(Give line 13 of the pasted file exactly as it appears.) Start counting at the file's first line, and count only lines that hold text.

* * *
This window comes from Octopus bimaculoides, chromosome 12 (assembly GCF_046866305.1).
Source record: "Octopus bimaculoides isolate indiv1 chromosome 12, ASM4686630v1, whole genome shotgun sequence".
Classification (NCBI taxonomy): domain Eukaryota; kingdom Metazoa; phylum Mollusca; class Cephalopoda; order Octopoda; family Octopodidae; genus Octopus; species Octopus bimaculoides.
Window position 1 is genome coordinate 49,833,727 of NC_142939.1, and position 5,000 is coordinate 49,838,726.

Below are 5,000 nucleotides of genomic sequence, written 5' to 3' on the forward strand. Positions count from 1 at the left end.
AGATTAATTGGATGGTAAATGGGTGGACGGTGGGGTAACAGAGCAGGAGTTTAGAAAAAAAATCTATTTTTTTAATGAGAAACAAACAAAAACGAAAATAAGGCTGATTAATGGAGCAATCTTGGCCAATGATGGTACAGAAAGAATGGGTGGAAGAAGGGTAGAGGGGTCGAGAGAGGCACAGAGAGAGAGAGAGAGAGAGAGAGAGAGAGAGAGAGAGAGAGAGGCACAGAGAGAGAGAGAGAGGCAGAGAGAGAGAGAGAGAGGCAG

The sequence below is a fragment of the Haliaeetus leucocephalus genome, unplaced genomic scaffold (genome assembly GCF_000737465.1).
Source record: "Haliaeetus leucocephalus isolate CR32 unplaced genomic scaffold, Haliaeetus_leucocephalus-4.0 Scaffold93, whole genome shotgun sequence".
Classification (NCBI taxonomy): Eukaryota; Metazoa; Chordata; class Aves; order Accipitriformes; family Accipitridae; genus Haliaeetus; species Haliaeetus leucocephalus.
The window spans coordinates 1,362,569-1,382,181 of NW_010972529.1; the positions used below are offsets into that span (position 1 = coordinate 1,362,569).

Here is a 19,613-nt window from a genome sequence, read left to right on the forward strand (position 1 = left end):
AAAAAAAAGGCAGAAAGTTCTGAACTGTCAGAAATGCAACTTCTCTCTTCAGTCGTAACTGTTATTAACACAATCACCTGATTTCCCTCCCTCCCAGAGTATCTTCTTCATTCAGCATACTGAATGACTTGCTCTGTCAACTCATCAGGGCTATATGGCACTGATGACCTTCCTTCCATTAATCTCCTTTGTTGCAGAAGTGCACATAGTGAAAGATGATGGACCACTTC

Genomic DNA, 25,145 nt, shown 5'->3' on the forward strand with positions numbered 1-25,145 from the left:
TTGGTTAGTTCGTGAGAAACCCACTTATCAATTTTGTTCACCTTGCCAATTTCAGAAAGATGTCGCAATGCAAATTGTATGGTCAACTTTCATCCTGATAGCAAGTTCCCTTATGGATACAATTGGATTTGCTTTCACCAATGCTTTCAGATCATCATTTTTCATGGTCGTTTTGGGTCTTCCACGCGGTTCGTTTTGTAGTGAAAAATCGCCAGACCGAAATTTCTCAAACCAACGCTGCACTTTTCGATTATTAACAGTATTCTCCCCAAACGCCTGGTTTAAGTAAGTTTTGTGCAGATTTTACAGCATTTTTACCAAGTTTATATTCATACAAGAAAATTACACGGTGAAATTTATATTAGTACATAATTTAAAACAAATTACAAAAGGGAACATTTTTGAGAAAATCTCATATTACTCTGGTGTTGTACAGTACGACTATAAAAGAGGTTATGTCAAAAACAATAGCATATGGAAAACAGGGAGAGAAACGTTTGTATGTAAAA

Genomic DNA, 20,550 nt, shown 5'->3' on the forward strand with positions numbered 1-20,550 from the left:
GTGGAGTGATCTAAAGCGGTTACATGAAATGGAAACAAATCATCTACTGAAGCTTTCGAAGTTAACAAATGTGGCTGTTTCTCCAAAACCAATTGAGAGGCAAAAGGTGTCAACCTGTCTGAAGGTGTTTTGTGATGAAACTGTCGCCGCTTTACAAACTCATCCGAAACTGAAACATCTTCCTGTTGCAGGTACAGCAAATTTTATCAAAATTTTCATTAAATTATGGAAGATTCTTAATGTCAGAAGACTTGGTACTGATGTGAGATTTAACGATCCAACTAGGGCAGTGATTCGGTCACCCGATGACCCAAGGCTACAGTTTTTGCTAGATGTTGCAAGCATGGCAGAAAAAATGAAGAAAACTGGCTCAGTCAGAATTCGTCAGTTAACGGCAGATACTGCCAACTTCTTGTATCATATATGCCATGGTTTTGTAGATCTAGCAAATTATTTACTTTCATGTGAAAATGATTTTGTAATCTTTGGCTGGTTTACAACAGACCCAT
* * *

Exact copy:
Genomic DNA, 25,145 nt, shown 5'->3' on the forward strand with positions numbered 1-25,145 from the left: